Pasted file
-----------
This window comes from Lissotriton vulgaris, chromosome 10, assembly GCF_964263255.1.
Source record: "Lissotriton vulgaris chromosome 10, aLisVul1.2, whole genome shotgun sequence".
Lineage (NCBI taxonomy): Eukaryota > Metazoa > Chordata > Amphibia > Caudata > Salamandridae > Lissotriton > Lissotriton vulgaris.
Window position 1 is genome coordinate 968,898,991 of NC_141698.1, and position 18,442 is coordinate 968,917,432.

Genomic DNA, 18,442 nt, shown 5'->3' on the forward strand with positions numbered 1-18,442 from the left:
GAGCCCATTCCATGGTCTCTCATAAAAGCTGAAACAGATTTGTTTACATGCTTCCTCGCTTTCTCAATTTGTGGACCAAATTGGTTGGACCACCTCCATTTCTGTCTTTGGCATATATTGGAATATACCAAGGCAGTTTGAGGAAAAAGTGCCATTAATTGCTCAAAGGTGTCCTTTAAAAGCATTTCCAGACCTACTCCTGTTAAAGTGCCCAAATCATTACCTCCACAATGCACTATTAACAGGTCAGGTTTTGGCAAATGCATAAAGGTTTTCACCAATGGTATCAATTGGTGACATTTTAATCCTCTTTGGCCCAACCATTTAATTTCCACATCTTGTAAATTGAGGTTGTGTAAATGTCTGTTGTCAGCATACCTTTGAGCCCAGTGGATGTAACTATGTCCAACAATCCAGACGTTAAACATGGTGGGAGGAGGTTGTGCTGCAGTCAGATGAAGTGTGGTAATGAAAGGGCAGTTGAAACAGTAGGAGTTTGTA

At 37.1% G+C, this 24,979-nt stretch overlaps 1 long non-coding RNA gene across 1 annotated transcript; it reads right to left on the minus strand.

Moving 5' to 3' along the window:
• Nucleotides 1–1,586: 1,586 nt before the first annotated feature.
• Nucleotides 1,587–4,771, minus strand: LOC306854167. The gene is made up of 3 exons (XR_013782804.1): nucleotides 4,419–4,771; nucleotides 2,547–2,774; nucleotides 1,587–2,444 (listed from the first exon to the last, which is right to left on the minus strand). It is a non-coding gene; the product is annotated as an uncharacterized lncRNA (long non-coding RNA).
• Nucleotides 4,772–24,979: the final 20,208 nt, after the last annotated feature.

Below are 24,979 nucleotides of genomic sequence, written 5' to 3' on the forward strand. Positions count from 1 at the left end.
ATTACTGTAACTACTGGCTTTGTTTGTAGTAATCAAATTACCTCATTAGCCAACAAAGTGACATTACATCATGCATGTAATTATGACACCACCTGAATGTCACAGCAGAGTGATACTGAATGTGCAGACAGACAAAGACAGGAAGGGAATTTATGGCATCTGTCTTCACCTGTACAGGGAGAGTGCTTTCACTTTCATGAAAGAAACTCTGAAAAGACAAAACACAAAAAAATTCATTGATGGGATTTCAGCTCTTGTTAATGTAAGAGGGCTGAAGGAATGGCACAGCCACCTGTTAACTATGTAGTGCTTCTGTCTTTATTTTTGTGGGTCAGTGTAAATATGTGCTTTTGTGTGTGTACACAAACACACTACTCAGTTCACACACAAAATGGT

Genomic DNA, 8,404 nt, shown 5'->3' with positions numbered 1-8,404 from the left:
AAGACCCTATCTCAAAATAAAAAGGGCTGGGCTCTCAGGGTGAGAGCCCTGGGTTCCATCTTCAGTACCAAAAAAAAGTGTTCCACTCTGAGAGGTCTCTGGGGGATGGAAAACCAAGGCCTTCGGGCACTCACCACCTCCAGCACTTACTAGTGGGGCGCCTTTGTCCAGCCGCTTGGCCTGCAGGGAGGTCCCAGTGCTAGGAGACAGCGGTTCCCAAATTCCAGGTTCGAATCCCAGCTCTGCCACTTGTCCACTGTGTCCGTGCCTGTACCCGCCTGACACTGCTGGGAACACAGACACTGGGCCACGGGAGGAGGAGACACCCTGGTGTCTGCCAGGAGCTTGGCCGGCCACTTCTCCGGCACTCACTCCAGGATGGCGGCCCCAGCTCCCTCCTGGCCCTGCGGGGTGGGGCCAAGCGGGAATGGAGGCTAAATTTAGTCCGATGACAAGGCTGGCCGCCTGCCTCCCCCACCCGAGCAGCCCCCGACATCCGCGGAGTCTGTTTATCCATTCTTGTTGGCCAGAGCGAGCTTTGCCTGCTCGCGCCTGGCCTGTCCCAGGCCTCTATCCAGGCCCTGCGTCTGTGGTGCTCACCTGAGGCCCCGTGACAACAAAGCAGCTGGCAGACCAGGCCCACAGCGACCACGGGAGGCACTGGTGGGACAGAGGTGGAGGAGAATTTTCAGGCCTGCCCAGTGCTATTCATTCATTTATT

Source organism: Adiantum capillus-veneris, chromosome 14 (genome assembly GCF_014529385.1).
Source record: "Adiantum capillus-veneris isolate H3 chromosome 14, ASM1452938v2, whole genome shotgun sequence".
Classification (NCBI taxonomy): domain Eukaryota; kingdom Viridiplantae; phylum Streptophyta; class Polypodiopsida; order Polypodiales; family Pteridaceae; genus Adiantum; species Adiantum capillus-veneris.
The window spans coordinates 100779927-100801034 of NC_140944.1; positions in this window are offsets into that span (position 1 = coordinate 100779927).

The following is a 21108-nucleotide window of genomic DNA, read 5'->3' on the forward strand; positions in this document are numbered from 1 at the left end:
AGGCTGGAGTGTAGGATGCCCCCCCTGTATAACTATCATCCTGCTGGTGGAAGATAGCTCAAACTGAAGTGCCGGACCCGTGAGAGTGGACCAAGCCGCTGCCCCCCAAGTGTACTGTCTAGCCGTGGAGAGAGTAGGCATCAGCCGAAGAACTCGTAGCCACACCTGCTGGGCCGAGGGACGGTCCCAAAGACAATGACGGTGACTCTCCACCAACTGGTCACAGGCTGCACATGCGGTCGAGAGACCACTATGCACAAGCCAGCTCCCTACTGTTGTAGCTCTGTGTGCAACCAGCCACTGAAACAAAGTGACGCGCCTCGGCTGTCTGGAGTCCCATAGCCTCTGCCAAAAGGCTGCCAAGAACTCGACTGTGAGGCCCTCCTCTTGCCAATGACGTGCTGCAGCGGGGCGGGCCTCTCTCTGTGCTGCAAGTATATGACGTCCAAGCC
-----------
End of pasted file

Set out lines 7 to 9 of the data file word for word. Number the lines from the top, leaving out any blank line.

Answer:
At 37.1% G+C, this 24,979-nt stretch overlaps 1 long non-coding RNA gene across 1 annotated transcript; it reads right to left on the minus strand.

Moving 5' to 3' along the window:
• Nucleotides 1–1,586: 1,586 nt before the first annotated feature.